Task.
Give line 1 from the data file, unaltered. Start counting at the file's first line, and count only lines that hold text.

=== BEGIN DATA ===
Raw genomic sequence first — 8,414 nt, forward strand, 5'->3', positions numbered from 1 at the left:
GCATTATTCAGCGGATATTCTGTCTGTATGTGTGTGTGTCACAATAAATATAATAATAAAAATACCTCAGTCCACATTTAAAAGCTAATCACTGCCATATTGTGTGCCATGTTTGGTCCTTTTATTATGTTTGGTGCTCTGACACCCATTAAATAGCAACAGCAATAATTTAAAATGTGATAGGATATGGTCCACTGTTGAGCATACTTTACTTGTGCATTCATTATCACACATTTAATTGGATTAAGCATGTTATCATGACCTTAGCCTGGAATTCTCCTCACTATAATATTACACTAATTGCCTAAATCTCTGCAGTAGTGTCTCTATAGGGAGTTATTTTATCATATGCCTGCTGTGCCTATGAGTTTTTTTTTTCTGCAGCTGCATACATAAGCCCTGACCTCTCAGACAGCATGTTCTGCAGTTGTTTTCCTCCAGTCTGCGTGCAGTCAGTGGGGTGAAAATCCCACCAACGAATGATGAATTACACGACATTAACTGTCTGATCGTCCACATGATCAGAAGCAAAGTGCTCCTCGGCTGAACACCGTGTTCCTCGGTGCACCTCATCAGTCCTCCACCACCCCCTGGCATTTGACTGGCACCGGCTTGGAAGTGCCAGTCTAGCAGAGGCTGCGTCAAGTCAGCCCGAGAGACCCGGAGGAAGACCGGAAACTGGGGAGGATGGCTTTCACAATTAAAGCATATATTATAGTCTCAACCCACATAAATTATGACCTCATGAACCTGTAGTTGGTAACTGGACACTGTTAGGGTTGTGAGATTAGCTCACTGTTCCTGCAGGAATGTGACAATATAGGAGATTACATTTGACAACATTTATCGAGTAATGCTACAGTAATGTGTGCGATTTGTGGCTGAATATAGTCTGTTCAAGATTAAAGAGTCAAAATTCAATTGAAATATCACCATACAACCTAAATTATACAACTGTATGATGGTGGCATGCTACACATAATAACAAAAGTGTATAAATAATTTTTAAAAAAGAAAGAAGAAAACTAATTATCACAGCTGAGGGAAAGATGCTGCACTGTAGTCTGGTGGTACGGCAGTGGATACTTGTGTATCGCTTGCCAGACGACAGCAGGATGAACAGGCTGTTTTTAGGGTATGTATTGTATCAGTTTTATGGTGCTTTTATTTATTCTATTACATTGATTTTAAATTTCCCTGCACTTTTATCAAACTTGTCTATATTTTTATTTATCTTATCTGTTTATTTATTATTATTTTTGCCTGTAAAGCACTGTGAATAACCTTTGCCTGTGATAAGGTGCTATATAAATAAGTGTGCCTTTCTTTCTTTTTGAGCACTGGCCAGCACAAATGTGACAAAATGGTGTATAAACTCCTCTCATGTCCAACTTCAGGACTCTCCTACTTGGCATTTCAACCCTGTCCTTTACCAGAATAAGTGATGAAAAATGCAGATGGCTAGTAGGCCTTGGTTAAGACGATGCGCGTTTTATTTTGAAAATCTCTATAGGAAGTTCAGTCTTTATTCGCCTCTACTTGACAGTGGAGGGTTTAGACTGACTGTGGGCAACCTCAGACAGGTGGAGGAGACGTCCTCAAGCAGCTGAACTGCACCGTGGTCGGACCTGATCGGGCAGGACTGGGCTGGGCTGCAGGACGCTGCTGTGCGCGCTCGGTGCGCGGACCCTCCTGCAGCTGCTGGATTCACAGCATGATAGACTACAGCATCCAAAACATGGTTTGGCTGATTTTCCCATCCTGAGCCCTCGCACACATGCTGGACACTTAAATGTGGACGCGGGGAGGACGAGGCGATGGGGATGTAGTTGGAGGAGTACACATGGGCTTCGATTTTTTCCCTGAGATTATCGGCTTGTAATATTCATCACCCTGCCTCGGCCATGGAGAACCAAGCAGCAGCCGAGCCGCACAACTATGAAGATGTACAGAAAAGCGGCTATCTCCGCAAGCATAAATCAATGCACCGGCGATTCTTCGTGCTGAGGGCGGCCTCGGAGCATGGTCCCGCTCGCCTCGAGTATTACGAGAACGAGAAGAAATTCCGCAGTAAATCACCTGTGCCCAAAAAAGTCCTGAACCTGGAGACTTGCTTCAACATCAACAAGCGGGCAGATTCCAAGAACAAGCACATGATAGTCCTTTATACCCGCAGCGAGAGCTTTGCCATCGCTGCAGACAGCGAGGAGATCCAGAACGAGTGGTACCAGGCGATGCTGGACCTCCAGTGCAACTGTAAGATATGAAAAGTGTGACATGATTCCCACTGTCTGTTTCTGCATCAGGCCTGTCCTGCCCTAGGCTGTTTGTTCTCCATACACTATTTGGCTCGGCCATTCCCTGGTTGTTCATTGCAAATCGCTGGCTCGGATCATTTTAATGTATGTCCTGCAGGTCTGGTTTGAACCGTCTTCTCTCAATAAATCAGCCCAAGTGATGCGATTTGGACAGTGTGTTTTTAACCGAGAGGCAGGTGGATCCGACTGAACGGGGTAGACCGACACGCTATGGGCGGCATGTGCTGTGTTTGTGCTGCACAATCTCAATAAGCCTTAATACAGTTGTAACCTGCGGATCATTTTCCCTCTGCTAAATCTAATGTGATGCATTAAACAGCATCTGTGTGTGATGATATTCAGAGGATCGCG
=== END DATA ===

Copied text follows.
Raw genomic sequence first — 8,414 nt, forward strand, 5'->3', positions numbered from 1 at the left: